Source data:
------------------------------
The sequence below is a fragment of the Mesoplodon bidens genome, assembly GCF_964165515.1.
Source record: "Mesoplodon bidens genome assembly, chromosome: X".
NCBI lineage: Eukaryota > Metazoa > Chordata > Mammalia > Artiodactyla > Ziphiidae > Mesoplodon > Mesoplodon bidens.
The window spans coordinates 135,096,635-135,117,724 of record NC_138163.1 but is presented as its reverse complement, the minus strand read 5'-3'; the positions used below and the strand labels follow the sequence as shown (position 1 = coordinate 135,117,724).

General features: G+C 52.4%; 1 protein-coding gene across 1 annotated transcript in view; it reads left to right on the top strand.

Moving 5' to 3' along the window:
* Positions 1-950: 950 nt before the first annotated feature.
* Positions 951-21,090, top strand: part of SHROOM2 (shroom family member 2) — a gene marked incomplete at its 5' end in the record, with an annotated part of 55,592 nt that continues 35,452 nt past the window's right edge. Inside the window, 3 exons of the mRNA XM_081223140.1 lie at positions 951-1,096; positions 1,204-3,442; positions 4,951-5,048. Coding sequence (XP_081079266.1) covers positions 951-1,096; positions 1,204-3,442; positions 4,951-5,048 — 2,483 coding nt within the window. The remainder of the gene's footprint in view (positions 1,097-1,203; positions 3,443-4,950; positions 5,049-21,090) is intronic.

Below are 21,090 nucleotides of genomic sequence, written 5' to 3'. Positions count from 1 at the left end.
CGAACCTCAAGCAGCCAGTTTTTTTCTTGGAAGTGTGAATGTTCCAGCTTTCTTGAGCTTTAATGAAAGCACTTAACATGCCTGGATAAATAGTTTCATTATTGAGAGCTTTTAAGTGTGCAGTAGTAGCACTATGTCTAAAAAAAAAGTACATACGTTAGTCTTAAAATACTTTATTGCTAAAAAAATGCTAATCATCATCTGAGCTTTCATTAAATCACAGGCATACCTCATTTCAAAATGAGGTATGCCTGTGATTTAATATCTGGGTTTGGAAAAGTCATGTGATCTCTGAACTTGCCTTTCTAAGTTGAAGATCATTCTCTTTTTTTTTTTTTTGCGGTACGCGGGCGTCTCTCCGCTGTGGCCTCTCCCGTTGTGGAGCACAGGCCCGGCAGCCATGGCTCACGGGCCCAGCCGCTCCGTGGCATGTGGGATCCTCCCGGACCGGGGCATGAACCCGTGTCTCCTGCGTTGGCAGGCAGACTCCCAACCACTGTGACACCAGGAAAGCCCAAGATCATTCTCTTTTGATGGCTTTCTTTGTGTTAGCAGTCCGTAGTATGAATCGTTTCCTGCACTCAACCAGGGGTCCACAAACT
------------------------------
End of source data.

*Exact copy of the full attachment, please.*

The sequence below is a fragment of the Mesoplodon bidens genome, assembly GCF_964165515.1.
Source record: "Mesoplodon bidens genome assembly, chromosome: X".
NCBI lineage: Eukaryota > Metazoa > Chordata > Mammalia > Artiodactyla > Ziphiidae > Mesoplodon > Mesoplodon bidens.
The window spans coordinates 135,096,635-135,117,724 of record NC_138163.1 but is presented as its reverse complement, the minus strand read 5'-3'; the positions used below and the strand labels follow the sequence as shown (position 1 = coordinate 135,117,724).

General features: G+C 52.4%; 1 protein-coding gene across 1 annotated transcript in view; it reads left to right on the top strand.

Moving 5' to 3' along the window:
* Positions 1-950: 950 nt before the first annotated feature.
* Positions 951-21,090, top strand: part of SHROOM2 (shroom family member 2) — a gene marked incomplete at its 5' end in the record, with an annotated part of 55,592 nt that continues 35,452 nt past the window's right edge. Inside the window, 3 exons of the mRNA XM_081223140.1 lie at positions 951-1,096; positions 1,204-3,442; positions 4,951-5,048. Coding sequence (XP_081079266.1) covers positions 951-1,096; positions 1,204-3,442; positions 4,951-5,048 — 2,483 coding nt within the window. The remainder of the gene's footprint in view (positions 1,097-1,203; positions 3,443-4,950; positions 5,049-21,090) is intronic.

Below are 21,090 nucleotides of genomic sequence, written 5' to 3'. Positions count from 1 at the left end.
CGAACCTCAAGCAGCCAGTTTTTTTCTTGGAAGTGTGAATGTTCCAGCTTTCTTGAGCTTTAATGAAAGCACTTAACATGCCTGGATAAATAGTTTCATTATTGAGAGCTTTTAAGTGTGCAGTAGTAGCACTATGTCTAAAAAAAAAGTACATACGTTAGTCTTAAAATACTTTATTGCTAAAAAAATGCTAATCATCATCTGAGCTTTCATTAAATCACAGGCATACCTCATTTCAAAATGAGGTATGCCTGTGATTTAATATCTGGGTTTGGAAAAGTCATGTGATCTCTGAACTTGCCTTTCTAAGTTGAAGATCATTCTCTTTTTTTTTTTTTTGCGGTACGCGGGCGTCTCTCCGCTGTGGCCTCTCCCGTTGTGGAGCACAGGCCCGGCAGCCATGGCTCACGGGCCCAGCCGCTCCGTGGCATGTGGGATCCTCCCGGACCGGGGCATGAACCCGTGTCTCCTGCGTTGGCAGGCAGACTCCCAACCACTGTGACACCAGGAAAGCCCAAGATCATTCTCTTTTGATGGCTTTCTTTGTGTTAGCAGTCCGTAGTATGAATCGTTTCCTGCACTCAACCAGGGGTCCACAAACT